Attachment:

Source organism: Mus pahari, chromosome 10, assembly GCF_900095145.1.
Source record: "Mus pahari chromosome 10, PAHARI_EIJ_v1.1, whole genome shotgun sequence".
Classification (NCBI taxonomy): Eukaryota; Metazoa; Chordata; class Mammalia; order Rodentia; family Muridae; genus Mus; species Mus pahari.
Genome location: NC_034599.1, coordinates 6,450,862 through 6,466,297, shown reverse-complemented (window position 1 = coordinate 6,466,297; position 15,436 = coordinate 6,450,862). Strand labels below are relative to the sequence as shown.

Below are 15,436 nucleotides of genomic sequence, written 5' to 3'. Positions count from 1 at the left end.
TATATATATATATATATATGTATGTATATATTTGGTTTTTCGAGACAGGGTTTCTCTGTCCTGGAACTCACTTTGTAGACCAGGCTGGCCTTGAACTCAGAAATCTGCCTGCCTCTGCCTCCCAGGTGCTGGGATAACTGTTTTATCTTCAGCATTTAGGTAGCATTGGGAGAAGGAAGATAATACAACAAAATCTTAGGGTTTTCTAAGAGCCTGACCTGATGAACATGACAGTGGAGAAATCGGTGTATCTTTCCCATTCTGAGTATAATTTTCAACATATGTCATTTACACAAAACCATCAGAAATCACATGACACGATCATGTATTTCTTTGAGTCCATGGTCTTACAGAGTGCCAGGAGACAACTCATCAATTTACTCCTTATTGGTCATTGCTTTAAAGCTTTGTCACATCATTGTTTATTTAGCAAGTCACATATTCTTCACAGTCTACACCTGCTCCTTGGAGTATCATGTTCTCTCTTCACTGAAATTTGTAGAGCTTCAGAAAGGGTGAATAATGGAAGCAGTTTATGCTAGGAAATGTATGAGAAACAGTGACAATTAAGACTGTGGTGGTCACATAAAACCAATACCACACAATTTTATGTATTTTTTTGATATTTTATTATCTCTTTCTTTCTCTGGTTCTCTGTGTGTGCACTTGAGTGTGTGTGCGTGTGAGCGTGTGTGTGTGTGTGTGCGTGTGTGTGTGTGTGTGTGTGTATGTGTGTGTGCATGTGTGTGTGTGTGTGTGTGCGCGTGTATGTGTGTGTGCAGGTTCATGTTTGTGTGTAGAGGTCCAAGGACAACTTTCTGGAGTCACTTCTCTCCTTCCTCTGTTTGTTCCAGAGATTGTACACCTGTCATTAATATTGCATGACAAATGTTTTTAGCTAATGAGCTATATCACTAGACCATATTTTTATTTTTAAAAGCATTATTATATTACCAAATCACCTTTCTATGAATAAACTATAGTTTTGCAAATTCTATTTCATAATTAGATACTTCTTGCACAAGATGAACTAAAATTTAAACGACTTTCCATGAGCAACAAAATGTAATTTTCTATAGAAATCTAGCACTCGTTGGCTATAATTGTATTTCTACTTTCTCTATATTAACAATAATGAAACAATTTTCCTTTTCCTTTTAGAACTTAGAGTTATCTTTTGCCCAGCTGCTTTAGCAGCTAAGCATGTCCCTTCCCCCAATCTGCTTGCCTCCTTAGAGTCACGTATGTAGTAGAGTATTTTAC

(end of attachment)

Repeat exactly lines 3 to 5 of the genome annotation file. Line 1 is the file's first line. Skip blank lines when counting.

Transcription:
Classification (NCBI taxonomy): Eukaryota; Metazoa; Chordata; class Mammalia; order Rodentia; family Muridae; genus Mus; species Mus pahari.
Genome location: NC_034599.1, coordinates 6,450,862 through 6,466,297, shown reverse-complemented (window position 1 = coordinate 6,466,297; position 15,436 = coordinate 6,450,862). Strand labels below are relative to the sequence as shown.

Below are 15,436 nucleotides of genomic sequence, written 5' to 3'. Positions count from 1 at the left end.